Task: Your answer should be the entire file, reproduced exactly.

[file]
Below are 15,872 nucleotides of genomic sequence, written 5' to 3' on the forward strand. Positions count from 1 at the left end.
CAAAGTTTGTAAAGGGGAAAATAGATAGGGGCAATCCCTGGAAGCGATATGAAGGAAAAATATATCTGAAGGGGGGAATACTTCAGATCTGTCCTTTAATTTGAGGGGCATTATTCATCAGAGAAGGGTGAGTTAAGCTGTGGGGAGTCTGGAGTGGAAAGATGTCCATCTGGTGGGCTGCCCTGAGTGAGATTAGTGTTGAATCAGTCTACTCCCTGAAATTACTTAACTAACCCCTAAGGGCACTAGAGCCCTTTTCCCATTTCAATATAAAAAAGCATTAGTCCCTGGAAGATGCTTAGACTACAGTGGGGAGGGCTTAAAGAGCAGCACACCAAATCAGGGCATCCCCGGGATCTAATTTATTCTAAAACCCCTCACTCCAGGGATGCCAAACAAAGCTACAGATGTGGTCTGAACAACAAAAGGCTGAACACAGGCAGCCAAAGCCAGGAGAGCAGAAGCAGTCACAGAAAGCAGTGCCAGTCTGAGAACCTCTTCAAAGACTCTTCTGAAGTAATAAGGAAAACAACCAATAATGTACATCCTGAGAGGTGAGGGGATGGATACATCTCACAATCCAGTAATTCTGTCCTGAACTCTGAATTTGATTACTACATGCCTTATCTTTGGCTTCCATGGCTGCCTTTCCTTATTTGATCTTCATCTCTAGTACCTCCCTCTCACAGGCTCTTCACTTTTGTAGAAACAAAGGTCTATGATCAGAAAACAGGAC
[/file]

Below are 15,872 nucleotides of genomic sequence, written 5' to 3' on the forward strand. Positions count from 1 at the left end.
CAAAGTTTGTAAAGGGGAAAATAGATAGGGGCAATCCCTGGAAGCGATATGAAGGAAAAATATATCTGAAGGGGGGAATACTTCAGATCTGTCCTTTAATTTGAGGGGCATTATTCATCAGAGAAGGGTGAGTTAAGCTGTGGGGAGTCTGGAGTGGAAAGATGTCCATCTGGTGGGCTGCCCTGAGTGAGATTAGTGTTGAATCAGTCTACTCCCTGAAATTACTTAACTAACCCCTAAGGGCACTAGAGCCCTTTTCCCATTTCAATATAAAAAAGCATTAGTCCCTGGAAGATGCTTAGACTACAGTGGGGAGGGCTTAAAGAGCAGCACACCAAATCAGGGCATCCCCGGGATCTAATTTATTCTAAAACCCCTCACTCCAGGGATGCCAAACAAAGCTACAGATGTGGTCTGAACAACAAAAGGCTGAACACAGGCAGCCAAAGCCAGGAGAGCAGAAGCAGTCACAGAAAGCAGTGCCAGTCTGAGAACCTCTTCAAAGACTCTTCTGAAGTAATAAGGAAAACAACCAATAATGTACATCCTGAGAGGTGAGGGGATGGATACATCTCACAATCCAGTAATTCTGTCCTGAACTCTGAATTTGATTACTACATGCCTTATCTTTGGCTTCCATGGCTGCCTTTCCTTATTTGATCTTCATCTCTAGTACCTCCCTCTCACAGGCTCTTCACTTTTGTAGAAACAAAGGTCTATGATCAGAAAACAGGAC